In addition to more traditional questions, consider including coaching questions like What direction do you feel like you’re headed in life? What goals do you have for the future? Where do you see our team/department/organization going?
Notice how coaching questions are future-oriented. Coaching questions consider the present and look to the desired future and how one might get there.
Leadership Coaching Drives Results
The formative experiences of the past few years have caused a large majority of people to evaluate their own lives and ask themselves “do I even like my job?” As more and more employees ask this question, the expectations placed on leaders have changed dramatically.
The Great Resignation, the influx of Baby Boomers retiring, and the global pandemic have hastened the need for leaders to shift from the traditional style of “telling” leadership to a collaborative, supportive, and interdependent view of the leader/follower dynamic. Now more than ever, leaders cannot assume that they know more than the people they lead, especially in regard to the unique expertise that each employee brings. Employees want to be heard and involved; they want to have a voice, and they want to know that their work is making a difference.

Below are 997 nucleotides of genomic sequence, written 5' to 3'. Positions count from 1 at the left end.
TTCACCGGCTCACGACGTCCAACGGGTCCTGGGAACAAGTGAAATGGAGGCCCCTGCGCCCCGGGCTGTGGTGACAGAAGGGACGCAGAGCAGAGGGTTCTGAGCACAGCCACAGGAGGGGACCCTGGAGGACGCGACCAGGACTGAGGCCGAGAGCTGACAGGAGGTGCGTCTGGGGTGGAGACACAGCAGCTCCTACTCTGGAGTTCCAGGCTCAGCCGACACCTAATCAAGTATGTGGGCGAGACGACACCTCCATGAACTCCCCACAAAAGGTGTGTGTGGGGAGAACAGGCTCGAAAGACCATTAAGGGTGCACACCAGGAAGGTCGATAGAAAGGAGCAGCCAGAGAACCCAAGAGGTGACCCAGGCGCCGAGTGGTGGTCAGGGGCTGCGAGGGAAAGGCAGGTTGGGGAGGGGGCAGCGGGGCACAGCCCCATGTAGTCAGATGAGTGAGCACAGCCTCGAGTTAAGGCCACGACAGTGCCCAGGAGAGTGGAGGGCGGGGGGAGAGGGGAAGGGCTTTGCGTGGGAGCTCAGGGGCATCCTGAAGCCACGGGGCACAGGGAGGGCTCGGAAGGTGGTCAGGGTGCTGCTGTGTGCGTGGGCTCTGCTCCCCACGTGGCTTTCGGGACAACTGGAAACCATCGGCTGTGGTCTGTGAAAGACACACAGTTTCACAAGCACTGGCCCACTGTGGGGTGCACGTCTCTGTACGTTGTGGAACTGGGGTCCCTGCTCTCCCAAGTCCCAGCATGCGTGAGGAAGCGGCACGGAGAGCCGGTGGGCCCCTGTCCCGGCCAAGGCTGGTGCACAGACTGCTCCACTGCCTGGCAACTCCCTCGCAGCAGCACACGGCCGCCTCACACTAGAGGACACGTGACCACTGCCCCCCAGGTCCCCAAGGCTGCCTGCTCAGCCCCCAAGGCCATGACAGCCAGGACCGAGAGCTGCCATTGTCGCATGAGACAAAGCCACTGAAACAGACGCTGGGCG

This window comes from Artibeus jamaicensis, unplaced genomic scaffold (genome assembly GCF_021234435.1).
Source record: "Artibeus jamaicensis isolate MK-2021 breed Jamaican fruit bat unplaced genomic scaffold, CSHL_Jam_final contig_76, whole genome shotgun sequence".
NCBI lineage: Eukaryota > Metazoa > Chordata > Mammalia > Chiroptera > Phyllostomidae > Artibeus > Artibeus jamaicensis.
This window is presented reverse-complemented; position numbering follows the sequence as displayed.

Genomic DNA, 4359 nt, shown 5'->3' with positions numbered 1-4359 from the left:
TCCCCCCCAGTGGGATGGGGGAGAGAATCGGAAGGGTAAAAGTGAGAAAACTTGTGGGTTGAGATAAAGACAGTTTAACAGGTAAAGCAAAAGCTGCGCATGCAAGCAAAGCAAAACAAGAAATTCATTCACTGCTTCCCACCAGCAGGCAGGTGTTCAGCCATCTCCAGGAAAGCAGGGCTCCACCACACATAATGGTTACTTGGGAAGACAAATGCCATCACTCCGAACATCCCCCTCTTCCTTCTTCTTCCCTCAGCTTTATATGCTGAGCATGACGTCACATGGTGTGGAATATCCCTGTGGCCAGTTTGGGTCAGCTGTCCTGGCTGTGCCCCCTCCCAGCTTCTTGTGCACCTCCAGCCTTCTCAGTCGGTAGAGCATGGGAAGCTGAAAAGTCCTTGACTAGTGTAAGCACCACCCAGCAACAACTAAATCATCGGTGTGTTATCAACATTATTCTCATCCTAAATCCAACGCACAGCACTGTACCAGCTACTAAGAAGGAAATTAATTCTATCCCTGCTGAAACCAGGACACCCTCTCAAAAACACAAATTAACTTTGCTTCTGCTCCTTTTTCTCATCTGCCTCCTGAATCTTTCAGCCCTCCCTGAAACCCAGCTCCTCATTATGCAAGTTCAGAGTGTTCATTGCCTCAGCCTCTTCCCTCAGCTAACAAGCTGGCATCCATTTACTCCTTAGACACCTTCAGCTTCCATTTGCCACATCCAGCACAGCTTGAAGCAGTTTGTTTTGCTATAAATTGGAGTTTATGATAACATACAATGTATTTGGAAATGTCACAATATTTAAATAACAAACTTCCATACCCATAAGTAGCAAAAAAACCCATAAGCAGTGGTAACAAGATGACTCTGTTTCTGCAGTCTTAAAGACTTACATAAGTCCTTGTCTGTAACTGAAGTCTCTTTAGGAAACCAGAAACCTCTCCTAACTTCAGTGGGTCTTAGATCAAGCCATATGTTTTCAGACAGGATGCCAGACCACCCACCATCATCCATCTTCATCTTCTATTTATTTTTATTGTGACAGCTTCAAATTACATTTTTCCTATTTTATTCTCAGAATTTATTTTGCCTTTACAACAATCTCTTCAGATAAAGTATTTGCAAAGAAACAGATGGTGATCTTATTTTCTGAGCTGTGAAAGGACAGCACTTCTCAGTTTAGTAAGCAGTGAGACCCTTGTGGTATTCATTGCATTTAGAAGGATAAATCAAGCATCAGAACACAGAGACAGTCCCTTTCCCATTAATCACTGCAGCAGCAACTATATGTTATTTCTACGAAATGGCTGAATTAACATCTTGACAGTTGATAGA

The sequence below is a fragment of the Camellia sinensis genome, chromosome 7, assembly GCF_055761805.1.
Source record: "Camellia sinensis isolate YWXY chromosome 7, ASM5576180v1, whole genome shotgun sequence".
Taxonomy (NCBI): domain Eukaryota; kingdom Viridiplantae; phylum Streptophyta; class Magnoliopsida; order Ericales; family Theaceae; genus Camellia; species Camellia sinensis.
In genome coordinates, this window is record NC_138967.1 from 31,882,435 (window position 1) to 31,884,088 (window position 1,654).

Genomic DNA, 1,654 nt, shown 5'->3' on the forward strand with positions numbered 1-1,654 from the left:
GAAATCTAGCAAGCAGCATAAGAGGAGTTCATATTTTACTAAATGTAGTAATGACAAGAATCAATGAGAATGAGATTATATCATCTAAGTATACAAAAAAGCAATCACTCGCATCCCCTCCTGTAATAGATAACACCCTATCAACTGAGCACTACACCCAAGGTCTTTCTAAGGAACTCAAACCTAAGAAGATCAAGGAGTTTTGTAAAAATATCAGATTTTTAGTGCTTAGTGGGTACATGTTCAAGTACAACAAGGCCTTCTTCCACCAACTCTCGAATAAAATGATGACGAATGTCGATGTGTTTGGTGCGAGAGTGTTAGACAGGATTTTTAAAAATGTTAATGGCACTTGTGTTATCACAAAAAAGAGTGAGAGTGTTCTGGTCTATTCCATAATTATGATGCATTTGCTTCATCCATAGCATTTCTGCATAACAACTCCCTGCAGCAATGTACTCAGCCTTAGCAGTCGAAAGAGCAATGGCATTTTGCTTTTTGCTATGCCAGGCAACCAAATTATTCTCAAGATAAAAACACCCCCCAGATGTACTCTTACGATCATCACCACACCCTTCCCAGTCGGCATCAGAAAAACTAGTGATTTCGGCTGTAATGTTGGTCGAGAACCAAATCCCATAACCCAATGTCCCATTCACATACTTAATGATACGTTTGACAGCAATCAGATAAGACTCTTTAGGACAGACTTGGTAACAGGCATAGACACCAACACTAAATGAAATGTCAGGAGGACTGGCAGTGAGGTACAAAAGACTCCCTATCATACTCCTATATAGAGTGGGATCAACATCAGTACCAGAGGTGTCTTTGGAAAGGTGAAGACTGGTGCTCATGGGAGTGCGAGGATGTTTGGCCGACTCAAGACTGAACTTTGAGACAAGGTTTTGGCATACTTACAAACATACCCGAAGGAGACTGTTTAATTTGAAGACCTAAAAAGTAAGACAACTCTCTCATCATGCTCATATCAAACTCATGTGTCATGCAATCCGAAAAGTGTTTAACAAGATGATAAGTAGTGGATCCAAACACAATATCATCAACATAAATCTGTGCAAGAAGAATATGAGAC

This is where coaching plays a key role in the future of leadership. As Peter Drucker famously noted, “The leader of the past knew how to tell. The leader of the future will know how to ask.” More and more, leaders of the future will manage knowledge workers. We’re surrounded by people who have expert knowledge - employees who know more about their work than their boss does. Gone are the days when the “boss” knows best. As leaders, it’s unrealistic to think that we know more than our staff. We have to rely on people who are much better at their jobs than we are, so we have to treat our knowledge workers like they are experts. That’s the only way we’re going to creatively innovate - they bring the creativity and innovation for the future.